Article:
In an open letter to their newborn daughter published Tuesday, Facebook co-founder and CEO Mark Zuckerberg and his wife, Priscilla Chan, announced their intention to give 99 percent of their Facebook shares — currently valued at more than $45 billion — to charitable causes over the duration of their lives.

The couple’s decision is laudable on its surface, but there are plenty of reasons to doubt that it will mean, as they write, that “every child born today will grow up in a world that is better than the one we know now.” In addition to the prospect of funding clean energy and new treatments for disease, critics fear the money, which will be spent through what The New York Times calls the “unusual limited liability corporate structure”, will serve to increase the power private interests have over aspects of American life.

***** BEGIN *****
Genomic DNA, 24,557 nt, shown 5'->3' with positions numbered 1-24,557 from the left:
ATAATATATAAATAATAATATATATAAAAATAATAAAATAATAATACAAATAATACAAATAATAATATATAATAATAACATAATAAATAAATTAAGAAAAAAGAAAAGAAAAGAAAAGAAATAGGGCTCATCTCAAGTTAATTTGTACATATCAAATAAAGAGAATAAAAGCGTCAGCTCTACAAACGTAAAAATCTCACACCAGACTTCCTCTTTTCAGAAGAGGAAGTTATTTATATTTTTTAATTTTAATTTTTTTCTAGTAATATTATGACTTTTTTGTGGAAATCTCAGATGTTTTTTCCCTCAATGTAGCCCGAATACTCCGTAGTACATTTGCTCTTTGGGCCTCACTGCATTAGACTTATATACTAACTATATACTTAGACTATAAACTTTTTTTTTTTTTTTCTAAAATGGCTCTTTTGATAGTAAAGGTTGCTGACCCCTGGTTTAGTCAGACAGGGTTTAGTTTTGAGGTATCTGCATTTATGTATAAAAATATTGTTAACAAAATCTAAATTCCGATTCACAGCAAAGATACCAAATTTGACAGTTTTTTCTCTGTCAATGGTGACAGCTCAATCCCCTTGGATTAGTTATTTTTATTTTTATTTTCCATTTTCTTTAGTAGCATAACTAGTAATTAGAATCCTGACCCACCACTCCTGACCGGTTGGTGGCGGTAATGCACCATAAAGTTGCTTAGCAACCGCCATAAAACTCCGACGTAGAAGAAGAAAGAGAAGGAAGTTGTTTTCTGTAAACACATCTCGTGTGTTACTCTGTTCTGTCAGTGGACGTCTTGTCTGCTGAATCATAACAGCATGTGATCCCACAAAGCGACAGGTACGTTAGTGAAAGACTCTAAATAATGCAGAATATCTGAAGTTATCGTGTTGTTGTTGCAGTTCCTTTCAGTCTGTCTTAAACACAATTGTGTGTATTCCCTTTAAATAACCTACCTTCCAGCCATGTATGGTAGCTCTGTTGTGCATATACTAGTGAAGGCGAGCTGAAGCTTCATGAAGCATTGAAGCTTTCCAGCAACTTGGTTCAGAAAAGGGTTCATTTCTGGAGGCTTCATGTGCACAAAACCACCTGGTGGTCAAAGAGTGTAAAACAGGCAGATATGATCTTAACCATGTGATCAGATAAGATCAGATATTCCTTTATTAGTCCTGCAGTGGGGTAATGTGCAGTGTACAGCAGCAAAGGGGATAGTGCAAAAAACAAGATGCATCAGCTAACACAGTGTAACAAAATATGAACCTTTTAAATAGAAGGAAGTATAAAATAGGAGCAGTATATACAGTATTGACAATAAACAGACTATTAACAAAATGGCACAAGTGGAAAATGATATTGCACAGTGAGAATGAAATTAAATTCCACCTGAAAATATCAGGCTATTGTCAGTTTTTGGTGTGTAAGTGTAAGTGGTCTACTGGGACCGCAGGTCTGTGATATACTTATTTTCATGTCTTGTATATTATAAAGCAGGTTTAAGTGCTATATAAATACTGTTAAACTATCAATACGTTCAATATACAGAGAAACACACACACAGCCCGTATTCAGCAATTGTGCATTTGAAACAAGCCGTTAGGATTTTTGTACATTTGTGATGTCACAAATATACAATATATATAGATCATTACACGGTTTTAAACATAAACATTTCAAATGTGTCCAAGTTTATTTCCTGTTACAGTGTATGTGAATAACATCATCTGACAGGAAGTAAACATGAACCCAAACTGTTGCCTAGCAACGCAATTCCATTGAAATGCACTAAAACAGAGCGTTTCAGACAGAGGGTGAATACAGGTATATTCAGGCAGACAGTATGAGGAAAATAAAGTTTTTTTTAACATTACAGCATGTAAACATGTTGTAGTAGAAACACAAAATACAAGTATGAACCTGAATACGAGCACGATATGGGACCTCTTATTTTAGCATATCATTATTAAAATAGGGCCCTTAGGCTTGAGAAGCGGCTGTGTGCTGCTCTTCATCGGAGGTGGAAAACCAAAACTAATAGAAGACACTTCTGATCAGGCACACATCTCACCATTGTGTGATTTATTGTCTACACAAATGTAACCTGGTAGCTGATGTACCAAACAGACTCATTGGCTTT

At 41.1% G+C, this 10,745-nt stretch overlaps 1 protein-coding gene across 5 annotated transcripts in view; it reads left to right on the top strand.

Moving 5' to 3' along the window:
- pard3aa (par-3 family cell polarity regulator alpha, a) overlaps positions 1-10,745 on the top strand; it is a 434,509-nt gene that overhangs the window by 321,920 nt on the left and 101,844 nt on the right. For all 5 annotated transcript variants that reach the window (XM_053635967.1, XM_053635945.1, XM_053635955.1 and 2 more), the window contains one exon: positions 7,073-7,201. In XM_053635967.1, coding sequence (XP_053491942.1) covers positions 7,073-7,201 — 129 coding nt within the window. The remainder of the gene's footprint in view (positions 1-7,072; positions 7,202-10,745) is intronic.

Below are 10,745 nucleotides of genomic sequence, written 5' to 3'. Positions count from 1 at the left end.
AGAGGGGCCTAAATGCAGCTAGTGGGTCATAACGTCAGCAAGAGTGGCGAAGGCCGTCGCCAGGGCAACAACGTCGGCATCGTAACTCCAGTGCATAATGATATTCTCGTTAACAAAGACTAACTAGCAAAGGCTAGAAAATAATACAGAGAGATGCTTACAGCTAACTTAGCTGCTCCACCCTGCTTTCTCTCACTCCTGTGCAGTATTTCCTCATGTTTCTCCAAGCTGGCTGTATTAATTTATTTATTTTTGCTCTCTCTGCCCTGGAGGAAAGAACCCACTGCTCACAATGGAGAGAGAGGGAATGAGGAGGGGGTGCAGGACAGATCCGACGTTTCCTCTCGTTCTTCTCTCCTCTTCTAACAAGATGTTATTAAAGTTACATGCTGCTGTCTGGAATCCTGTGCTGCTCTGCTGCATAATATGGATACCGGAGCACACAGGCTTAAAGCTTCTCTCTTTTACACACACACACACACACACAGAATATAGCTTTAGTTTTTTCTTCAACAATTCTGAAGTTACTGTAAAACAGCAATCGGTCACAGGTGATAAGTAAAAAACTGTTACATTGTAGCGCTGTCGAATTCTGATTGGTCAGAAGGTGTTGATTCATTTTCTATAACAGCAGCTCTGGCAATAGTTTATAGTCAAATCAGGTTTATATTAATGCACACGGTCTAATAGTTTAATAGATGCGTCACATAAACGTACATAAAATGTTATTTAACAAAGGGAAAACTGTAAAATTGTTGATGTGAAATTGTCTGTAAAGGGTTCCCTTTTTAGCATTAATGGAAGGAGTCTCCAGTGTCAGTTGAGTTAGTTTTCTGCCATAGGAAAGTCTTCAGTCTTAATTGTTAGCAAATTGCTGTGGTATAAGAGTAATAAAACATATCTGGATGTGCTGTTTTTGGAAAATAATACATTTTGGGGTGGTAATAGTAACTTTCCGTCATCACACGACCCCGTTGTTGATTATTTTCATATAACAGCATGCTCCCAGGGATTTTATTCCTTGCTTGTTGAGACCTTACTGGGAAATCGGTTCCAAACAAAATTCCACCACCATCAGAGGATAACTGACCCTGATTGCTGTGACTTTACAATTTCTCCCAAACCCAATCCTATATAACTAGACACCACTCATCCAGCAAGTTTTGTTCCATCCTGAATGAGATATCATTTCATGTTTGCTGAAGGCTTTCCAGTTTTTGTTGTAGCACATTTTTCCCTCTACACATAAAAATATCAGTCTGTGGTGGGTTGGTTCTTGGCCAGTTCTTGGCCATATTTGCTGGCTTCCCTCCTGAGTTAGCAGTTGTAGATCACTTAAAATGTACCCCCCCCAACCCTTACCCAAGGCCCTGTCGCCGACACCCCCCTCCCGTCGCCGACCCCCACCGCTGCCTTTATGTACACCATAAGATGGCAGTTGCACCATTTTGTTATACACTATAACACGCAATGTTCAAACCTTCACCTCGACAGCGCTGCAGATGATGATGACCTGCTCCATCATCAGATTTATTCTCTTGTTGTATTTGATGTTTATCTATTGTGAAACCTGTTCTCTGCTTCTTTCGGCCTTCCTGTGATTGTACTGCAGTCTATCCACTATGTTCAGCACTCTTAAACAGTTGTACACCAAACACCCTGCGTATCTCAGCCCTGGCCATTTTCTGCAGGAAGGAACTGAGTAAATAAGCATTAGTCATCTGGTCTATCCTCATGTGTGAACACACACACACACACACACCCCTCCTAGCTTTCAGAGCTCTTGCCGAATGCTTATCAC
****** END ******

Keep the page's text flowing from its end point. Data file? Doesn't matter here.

In 2010, for example, Chan and Zuckerberg donated $100 million to support charter schooling in New Jersey. Charter schools are criticized for prioritizing standardized testing over creative learning; reducing the control teachers have over their workplace, the terms of their employment and the education they deliver; and acting as a Trojan horse for the privatization of education.

Additionally, the Times reports:

By using a limited liability company instead of a nonprofit corporation or foundation, the Zuckerberg family will be able to go beyond making philanthropic grants. They will invest in companies, lobby for legislation and seek to influence public policy debates, which nonprofits are restricted from doing under tax laws. A spokeswoman for the family said that any profits from the investments would be plowed back into the Chan Zuckerberg Initiative for future projects.

“We must build technology to make change. Many institutions invest money in these challenges, but most progress comes from productivity gains through innovation,” they wrote in the letter to their daughter. “We must participate in policy and advocacy to shape debates. Many institutions are unwilling to do this, but progress must be supported by movements to be sustainable.”

Read more here.

— Posted by Alexander Reed Kelly.

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